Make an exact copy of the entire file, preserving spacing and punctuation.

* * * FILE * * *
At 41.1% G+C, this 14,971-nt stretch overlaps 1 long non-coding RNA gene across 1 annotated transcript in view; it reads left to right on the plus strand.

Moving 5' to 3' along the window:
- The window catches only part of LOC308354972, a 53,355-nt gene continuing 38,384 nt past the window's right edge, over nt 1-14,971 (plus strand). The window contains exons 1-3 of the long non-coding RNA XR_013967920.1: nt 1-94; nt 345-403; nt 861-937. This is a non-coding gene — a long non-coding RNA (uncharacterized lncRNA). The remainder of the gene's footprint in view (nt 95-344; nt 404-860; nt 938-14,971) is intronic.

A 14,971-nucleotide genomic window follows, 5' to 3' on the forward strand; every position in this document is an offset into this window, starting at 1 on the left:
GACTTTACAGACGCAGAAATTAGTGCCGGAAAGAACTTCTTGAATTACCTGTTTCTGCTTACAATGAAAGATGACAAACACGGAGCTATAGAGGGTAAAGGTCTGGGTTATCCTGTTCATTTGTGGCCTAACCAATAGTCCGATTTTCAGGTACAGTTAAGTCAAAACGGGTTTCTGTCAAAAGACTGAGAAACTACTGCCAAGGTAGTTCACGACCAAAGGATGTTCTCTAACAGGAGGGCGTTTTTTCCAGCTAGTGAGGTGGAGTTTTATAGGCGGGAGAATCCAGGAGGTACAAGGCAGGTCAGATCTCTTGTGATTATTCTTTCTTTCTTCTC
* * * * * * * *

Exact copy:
At 41.1% G+C, this 14,971-nt stretch overlaps 1 long non-coding RNA gene across 1 annotated transcript in view; it reads left to right on the plus strand.

Moving 5' to 3' along the window:
- The window catches only part of LOC308354972, a 53,355-nt gene continuing 38,384 nt past the window's right edge, over nt 1-14,971 (plus strand). The window contains exons 1-3 of the long non-coding RNA XR_013967920.1: nt 1-94; nt 345-403; nt 861-937. This is a non-coding gene — a long non-coding RNA (uncharacterized lncRNA). The remainder of the gene's footprint in view (nt 95-344; nt 404-860; nt 938-14,971) is intronic.

A 14,971-nucleotide genomic window follows, 5' to 3' on the forward strand; every position in this document is an offset into this window, starting at 1 on the left:
GACTTTACAGACGCAGAAATTAGTGCCGGAAAGAACTTCTTGAATTACCTGTTTCTGCTTACAATGAAAGATGACAAACACGGAGCTATAGAGGGTAAAGGTCTGGGTTATCCTGTTCATTTGTGGCCTAACCAATAGTCCGATTTTCAGGTACAGTTAAGTCAAAACGGGTTTCTGTCAAAAGACTGAGAAACTACTGCCAAGGTAGTTCACGACCAAAGGATGTTCTCTAACAGGAGGGCGTTTTTTCCAGCTAGTGAGGTGGAGTTTTATAGGCGGGAGAATCCAGGAGGTACAAGGCAGGTCAGATCTCTTGTGATTATTCTTTCTTTCTTCTC